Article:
Editor's Note: this informative series of posts was found on "Notes From the Lab", a design engineering blog.

(Notes from the Lab) - This post answers the following question "How small can I create capacitive touch sensors, and how close together can the buttons be?"

 This is a recurring question with capacitive touch; how small can I make the buttons be, and how closely together can I pack the buttons? Unfortunately, there is no simple answer here, the minimum size of the buttons, and the minimum spacing is really a function of the thickness of the cover material, its characteristics, and the resolution of the capacitance to digital conversion system used.

If the buttons are close together, and the insulating cover is thick, then you have the cross coupling problem discussed in question 2. If the buttons are too small, then your design won’t create a significant amount of capacitance shift in response to a touch. Remember, the amount of capacitance shift generated by a touch is proportional to the area of the button, and inversely proportional to the thickness of the insulating cover; so large buttons, widely spaced, with a thin cover produce the greatest sensitivity. Small buttons, closely packed together under a thick insulating cover produce much less sensitivity, and they will cross couple, making an accurate touch detection more difficult.

This post answers the question "When I touch a capacitive touch sensor, why do adjacent touch sensors react?"

When you touch a sensor, you form a capacitance to ground that is a function of the area of the sensor, the characteristics of the insulating cover over the sensor, and the thickness of the insulating cover. You also form a capacitance to ground with any adjacent sensors, through the insulating cover. However, the effective area of the sensor is smaller because the path to the adjacent button is at an angle, and the distance between your finger and the adjacent button is greater as well.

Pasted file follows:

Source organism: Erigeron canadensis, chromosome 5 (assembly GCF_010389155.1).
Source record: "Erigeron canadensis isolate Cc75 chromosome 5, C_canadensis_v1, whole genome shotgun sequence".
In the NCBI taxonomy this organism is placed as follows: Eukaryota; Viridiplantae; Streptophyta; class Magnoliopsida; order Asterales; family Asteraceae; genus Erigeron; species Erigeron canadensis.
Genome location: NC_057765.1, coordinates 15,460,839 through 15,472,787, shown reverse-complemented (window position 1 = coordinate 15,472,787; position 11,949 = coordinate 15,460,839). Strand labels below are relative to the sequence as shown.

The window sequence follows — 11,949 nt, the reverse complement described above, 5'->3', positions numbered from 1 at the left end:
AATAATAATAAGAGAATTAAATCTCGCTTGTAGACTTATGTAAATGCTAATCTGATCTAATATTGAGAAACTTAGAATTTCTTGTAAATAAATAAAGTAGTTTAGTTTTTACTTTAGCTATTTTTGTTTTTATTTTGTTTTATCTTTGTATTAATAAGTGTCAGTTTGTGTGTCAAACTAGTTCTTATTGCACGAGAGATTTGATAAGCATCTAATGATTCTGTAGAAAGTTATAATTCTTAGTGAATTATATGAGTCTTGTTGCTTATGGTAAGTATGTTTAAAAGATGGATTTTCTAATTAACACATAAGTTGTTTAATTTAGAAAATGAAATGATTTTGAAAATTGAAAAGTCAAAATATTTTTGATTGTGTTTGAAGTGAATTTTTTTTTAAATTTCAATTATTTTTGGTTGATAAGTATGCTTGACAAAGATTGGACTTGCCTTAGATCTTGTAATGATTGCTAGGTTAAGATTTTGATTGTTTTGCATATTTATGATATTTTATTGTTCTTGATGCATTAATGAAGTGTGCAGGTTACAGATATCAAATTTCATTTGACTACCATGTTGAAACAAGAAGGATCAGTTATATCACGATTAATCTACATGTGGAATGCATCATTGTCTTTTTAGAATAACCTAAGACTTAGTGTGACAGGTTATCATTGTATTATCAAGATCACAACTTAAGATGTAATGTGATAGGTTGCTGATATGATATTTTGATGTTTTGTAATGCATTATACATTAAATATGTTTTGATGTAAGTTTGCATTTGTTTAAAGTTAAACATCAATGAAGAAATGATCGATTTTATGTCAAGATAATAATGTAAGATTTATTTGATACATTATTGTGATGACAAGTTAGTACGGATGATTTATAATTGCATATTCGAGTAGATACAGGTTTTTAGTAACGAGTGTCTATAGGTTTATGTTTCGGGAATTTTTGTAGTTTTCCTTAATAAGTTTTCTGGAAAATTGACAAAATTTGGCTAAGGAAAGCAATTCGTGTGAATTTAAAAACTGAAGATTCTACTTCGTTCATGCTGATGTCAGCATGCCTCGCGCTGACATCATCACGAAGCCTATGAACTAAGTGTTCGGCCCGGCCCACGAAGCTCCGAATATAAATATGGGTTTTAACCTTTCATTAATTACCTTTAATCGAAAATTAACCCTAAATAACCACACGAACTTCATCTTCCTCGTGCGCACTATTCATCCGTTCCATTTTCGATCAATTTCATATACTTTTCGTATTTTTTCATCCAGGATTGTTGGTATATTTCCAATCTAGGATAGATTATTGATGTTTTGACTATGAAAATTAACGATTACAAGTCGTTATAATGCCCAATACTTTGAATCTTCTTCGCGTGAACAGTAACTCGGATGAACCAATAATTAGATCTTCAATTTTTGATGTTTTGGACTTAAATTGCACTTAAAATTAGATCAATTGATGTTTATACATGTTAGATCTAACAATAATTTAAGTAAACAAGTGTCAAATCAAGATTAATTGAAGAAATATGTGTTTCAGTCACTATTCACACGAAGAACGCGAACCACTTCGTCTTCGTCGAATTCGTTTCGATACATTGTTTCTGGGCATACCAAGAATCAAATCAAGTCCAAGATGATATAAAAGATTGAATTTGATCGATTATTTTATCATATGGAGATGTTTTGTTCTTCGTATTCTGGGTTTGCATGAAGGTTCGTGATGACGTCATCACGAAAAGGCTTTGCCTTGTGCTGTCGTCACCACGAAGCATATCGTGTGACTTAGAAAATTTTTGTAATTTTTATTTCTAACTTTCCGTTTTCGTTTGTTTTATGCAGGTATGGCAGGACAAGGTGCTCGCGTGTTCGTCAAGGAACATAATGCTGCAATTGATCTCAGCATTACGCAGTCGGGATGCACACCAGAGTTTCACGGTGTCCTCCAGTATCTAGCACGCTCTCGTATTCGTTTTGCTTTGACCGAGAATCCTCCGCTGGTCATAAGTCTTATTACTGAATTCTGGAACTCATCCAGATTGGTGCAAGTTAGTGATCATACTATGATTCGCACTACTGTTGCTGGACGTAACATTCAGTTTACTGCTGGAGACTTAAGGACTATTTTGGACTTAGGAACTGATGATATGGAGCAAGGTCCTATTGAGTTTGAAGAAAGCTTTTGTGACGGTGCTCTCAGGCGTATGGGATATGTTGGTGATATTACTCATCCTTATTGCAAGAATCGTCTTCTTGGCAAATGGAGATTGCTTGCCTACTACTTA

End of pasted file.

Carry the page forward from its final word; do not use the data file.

This means that the amount of affect that a press will have, on an adjacent buttons, is determined the distance between the buttons, and the thickness of the insulating cover. To minimize this cross talk effect, separate the buttons as much as possible, and use the thinnest insulating cover possible.

(posted by Keith)

Water doesn’t like capacitive touch 

One of the factors that affect the amount of capacitance generated is the characteristics of the insulating material. This is quantified in the form of a material dependence constant known as Permittivity (e); the higher the permittivity of the insulating material, the higher the capacitance of the resulting capacitor. Permittivity is usually expressed as a function of the permittivity of free space(e0), and a relative permittivity number for the specific material(er). Glass and plastic have relative permittivity values in the range of 3 - 8, so they create capacitances that are 3 – 8 times greater than capacitors that use air as an insulator. Water, on the other hand, has a relative permittivity of 78.

This means that if water is covering a capacitive touch panel, and the user touches a sensor covered by the water, then the user’s finger will couple to every sensor covered by the water, almost as well as it couples to the sensor beneath the user’s finger. In addition, if the water also covers a ground, then the parasitic capacitance of the sensor will also significantly increase and couple potentially cause a false touch trigger.